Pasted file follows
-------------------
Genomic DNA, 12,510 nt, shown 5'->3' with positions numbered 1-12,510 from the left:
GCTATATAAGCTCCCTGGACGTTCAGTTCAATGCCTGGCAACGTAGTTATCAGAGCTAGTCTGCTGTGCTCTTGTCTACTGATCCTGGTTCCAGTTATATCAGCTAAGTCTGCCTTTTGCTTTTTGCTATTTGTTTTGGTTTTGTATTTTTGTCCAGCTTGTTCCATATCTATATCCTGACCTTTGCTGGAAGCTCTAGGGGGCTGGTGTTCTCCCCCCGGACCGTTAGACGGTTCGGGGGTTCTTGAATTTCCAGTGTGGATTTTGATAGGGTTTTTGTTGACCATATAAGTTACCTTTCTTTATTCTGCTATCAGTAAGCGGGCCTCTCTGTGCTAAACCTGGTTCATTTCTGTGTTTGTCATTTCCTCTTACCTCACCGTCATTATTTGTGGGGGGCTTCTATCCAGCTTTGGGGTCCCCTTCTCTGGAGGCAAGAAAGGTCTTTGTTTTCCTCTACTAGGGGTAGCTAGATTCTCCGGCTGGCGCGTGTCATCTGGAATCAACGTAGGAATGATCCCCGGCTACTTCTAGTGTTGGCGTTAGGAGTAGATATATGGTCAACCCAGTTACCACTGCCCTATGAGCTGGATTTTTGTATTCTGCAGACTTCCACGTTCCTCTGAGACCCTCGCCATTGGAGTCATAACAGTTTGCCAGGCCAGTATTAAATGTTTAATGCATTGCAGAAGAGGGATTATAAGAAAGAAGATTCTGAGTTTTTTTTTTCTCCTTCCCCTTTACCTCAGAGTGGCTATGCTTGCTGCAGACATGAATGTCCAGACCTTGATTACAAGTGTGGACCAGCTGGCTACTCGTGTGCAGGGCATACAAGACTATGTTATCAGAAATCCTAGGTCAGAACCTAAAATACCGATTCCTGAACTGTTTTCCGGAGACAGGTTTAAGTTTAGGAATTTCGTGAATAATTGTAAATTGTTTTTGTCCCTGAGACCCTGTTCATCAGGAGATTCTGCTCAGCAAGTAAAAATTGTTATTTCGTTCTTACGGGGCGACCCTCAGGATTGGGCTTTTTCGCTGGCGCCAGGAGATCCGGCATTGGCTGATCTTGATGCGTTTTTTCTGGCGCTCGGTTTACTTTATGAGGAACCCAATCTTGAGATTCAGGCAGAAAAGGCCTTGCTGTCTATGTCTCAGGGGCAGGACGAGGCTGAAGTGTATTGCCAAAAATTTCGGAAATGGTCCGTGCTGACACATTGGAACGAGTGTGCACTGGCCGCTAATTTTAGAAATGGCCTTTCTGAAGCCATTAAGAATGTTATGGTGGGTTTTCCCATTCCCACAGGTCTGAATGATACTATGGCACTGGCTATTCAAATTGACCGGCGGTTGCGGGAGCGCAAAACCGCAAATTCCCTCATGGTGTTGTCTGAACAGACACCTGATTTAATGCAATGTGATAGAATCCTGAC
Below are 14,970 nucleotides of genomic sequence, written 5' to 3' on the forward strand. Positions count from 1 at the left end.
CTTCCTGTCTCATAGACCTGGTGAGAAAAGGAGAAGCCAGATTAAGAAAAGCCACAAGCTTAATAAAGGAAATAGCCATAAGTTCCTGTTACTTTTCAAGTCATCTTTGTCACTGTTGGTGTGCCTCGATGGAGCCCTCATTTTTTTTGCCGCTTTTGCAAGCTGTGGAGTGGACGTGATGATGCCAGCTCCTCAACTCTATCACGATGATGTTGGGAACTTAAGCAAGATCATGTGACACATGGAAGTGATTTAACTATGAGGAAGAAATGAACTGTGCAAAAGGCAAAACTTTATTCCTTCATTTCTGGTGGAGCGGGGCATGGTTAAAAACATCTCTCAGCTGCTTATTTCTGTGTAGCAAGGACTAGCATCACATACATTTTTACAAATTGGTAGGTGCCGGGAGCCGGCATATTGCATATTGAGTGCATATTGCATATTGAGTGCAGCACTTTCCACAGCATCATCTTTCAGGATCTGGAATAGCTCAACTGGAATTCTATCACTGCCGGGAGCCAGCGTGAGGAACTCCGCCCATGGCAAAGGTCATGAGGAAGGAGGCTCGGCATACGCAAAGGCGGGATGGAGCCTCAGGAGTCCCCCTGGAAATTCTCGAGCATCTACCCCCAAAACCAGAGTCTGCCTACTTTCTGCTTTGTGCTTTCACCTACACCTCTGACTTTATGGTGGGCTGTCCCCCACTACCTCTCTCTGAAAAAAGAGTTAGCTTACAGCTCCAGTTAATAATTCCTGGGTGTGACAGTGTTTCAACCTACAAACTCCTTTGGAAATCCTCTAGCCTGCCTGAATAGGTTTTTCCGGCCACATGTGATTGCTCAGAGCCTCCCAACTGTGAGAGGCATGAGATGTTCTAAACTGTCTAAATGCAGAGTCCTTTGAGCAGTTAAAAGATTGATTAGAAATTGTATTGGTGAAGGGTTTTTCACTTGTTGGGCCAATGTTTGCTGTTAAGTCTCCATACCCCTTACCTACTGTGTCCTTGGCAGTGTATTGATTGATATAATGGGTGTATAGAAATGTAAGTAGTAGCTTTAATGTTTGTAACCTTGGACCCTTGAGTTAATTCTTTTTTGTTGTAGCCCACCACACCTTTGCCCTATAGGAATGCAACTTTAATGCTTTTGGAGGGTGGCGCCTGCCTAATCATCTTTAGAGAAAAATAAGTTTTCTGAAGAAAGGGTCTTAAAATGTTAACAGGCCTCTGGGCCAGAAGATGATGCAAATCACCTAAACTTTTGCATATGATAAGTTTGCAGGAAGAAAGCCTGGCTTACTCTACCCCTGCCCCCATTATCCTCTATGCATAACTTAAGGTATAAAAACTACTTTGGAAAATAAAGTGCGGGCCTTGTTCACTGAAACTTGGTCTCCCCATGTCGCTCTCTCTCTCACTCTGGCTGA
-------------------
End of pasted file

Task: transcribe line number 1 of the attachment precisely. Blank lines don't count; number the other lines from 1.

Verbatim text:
Genomic DNA, 12,510 nt, shown 5'->3' with positions numbered 1-12,510 from the left: